Things have changed in the action film world, to the extent that these types of movies equal a bodybuilding extravaganza for the actors involved. Take, for example, the Blade trilogy (1, 2 and 3) where in the last DVD “Blade Trinity,” special features, the actors all talk about the inordinate amount of time spent weight training.
Actions films by the very definition of the genre include a lot of action sequences; car chases, shoot outs, heavy-duty fight scenes, et al. More emphasis is now place on action heroes looking more like professional athletes. As mentioned in the special features on the final Blade film, “more actors want to do a lot of their own stunts.”
This move toward shrugging off stunt performers who specialize in making the less athletic, or age challenged, actor is relatively new. Certainly the more “jock-like” actors have always wanted to do as many of their own stunts as possible, but now everyone wants to get into the act.
The “making of” documentaries on the third DVD point out this trend and watching films since the trilogy ended it appears that whether the movies are action oriented or not actors want to do more of their own stunts. This move seems to have broken the stunt world into three camps.
These seem to be: Coordinators, professionals who do the real risky stunts (like being set on fire) and standby performers (in case the actor cannot do the gig because of physical limitations or insurance, or “bottles it.”) *Losing one’s bottle, or “bottles it” and all the various iterations of this phrase equals Brit Speak for chickening out.*
A lot of actors specialize in action features because they are athletic or former athletes. Dwayne “The Rock” Johnson is the perfect example of a sports figure (we won’t go into the debate of WWE being mostly staged, these guys and gals are athletes…period.) who is forging a new career playing roles that are action heavy and he does a lot of his own stunts. Not only that, but Johnson’s acting is very impressive on top of his physical attributes.
But what about actors who aren’t natural athletes or, as stated above, limited by age?
With action films putting a lot more emphasis in actors at least looking like they could perform their own stunts, bodybuilding is the order of the day. This visual believability is crucial if the audience is to suspend their disbelief enough to buy the screen action equaling reality.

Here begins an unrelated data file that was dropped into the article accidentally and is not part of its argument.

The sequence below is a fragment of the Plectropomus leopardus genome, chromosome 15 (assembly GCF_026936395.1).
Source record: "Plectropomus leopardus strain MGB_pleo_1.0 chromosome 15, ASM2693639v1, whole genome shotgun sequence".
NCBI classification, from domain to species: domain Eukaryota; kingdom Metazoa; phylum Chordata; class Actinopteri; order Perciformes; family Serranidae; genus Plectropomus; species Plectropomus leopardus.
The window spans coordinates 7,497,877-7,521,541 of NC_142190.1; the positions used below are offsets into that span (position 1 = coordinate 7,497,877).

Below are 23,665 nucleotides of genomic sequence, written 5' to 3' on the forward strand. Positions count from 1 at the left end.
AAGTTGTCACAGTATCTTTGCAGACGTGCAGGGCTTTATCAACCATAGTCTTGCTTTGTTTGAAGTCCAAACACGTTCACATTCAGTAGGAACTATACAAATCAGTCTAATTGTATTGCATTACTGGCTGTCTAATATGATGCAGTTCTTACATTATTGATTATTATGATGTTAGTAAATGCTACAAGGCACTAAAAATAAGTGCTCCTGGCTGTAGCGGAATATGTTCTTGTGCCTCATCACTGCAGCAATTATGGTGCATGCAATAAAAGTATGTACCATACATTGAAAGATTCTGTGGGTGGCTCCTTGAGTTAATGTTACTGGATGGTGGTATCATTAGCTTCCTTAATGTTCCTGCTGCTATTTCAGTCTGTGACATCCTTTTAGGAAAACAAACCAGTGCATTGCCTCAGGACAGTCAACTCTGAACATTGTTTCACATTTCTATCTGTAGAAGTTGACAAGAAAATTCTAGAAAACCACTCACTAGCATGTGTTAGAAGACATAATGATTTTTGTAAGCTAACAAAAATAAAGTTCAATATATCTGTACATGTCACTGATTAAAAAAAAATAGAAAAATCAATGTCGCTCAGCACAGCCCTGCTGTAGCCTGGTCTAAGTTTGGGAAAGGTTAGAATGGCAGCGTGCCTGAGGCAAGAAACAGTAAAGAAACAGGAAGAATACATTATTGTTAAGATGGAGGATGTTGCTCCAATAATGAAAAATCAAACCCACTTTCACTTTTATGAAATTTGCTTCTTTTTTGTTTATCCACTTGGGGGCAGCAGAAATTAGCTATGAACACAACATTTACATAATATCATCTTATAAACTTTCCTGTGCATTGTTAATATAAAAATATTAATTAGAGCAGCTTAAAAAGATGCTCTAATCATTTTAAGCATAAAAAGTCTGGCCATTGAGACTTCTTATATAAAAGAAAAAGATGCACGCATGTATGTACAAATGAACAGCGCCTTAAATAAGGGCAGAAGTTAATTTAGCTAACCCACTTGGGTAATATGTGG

Gone are the days when attitude alone made a character deadly in terms of combat. Take for example, the television show “The Equalizer.” The late Edward Woodward, that brilliant actor from across the pond, played Robert McCall aka the Equalizer. McCall was an ex government agent of some sort, an assassin type, who hires himself out as a private detective. He is there to help the “little guy” who needs someone to fight the bullies.
Woodward as McCall didn’t need to look like “The Rock” or Arnold Schwarzenegger to convince the audience he was deadly or tough. His acting skills and the character’s psychological makeup did that. McCall used guns to take out the villains, along with some physical action, and this did not require him to look like a bodybuilder or professional athlete.
Fast forward quite a number of years and Denzel Washington played Robert McCall as a very athletic and martial arts type of ex government killer. Guns were used very little as his McCall used a lot of “The Book of Eli” moves in his version of “The Equalizer.”
The character of McCall becomes less about shooting and more about being creative in dealing out death with something other than bullets. He was also more physical, in keeping with the new millennium’s perception of age; people are lot more active in their “twilight years” now than in the 1980s. Being in one’s late 50s or early 60s “back in the day” meant more reliance on walking frames, canes and a general lack of energy. In 2015 the retired generation have much more get up and go as well as being in better shape physically.
At least in the acting world, fitness is being stressed in terms of time spent in the gym prior to filming. Physical training, fight training and so on all take place in the run up to shooting and throughout the production. “Making of” documentaries on DVD’s feature a lot of “normal” actors talking about “beefing up” and getting “ripped” for a feature film.
It may well be that the action film equaling bodybuilding for its participants is now the norm. Certain actors, like “Resident Evil” star Milla Jovovich, have discovered that they enjoy the more physical aspects of doing stunts and, more importantly, are very good at it. The real dangerous gigs are still done by professionals, but the emphasis on the actor’s looking fit makes it easier for the viewer to believe in the action onscreen.
7 February 2015